Chick-fil-A, the American fast-food giant known for its chicken sandwiches, is gearing up for a second attempt at entering the UK market after facing protests and controversy in its initial venture in 2019.
This time, the company is emphasising a transformation in its corporate ethics as it aims to open five restaurants in the UK, with the first set to launch in early 2025.
In 2019, Chick-fil-A's foray into the UK faced significant backlash from the LGBTQ+ community and its supporters due to the founders' historical support for Christian groups that opposed same-sex marriage.
This controversy led to boycotts and protests, forcing the company to abandon its plans at that time.
However, Chick-fil-A has since allegedly undergone an evolution in its corporate values and policies.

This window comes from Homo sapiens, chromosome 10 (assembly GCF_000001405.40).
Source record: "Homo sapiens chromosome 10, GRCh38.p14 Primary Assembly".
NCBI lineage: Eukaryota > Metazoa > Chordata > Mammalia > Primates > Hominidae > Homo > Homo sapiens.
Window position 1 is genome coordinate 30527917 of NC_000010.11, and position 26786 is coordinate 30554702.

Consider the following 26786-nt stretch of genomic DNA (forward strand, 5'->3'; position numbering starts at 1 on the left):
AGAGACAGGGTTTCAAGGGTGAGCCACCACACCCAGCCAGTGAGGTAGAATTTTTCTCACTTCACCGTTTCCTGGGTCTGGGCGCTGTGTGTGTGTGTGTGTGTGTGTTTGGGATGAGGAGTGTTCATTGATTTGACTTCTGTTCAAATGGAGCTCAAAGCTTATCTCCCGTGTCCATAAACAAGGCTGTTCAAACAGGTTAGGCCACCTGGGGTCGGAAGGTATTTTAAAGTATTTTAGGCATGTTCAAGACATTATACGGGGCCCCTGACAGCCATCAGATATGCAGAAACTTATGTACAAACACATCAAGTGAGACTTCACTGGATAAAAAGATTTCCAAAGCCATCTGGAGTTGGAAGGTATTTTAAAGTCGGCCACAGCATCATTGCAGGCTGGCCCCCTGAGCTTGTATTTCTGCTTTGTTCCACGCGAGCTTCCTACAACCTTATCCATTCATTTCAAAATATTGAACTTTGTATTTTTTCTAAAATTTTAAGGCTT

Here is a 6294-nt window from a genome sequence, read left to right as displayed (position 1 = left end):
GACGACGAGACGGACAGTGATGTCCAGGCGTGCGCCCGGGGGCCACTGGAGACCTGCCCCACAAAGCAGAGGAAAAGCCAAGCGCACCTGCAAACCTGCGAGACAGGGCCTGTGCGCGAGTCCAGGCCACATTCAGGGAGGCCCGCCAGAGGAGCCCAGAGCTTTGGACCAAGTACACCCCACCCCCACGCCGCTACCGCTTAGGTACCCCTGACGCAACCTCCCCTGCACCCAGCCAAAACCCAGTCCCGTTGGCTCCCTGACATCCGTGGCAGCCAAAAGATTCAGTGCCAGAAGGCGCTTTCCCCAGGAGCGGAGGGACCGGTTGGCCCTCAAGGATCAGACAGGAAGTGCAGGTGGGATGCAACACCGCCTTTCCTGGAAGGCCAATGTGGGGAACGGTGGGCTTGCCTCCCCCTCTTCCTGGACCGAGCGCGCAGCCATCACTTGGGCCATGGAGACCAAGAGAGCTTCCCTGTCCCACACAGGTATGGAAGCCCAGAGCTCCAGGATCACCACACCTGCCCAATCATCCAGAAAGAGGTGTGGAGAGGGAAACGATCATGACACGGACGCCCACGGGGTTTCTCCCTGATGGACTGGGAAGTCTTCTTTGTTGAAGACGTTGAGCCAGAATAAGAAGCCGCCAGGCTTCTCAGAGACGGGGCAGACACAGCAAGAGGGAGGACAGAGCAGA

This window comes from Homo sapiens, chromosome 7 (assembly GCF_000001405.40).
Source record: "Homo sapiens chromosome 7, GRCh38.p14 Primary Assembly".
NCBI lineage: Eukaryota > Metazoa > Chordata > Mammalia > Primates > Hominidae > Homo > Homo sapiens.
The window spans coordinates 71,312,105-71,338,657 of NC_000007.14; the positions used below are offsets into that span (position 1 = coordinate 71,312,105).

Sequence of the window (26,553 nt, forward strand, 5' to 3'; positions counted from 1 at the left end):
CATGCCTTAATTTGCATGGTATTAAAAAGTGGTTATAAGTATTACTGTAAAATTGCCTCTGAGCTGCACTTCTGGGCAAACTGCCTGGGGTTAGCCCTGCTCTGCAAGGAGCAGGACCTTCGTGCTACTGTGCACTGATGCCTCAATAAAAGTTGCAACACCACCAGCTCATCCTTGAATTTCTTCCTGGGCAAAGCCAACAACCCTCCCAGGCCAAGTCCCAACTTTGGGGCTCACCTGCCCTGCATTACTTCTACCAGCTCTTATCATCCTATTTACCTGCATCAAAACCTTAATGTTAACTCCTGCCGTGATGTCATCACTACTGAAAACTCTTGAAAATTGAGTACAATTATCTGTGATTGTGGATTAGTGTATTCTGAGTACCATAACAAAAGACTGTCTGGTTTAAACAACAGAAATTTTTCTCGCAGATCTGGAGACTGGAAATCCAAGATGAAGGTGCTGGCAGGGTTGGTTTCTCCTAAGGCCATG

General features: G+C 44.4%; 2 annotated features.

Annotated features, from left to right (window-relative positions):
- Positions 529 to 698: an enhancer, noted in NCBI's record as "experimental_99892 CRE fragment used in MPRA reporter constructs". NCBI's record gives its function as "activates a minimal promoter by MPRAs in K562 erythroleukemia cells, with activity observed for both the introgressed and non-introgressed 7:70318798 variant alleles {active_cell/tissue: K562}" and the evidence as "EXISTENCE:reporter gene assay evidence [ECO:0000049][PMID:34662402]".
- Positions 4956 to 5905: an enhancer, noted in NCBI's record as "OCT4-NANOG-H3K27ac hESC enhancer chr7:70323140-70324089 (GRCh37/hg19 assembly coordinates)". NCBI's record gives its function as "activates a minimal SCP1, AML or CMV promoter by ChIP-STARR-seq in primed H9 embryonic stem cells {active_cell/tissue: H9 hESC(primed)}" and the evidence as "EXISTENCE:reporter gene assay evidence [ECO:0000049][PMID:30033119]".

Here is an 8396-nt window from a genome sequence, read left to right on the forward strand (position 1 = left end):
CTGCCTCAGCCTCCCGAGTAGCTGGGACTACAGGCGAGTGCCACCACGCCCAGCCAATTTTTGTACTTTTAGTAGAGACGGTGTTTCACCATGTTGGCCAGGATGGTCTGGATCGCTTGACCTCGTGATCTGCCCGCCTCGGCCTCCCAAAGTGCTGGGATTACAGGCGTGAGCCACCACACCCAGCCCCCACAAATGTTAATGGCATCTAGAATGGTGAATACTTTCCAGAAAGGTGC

One key change is the appointment of its first-ever head of diversity in 2020, signalling a commitment to seemingly fostering a more inclusive and diverse workplace.
The company has also reportedly adjusted its approach to charitable giving, with a focus on education and hunger alleviation, rather than supporting controversial organisations.
Despite these changes, Chick-fil-A maintains its long-standing policy of keeping its restaurants closed on Sundays, in adherence to its founder’s Christian values.
This practice will also extend to its UK locations.
In response to the controversies surrounding the company’s ethics and values, Joanna Symonds, Chick-fil-A's Head of UK Operations, said that the company had a ‘commitment to positively influencing communities’
"From our earliest days, we've worked to positively influence the places we call home and this will be the same for our stores in the UK," she told the BBC.
"We encourage our operators to partner with organisations which support and positively impact their local communities, delivering great food and wider benefits to those around them."
Chick-fil-A revealed that it plans to invest over $100million in the UK over the next decade. Most of the restaurants will be operated as franchises, creating between 80 and 120 jobs per branch.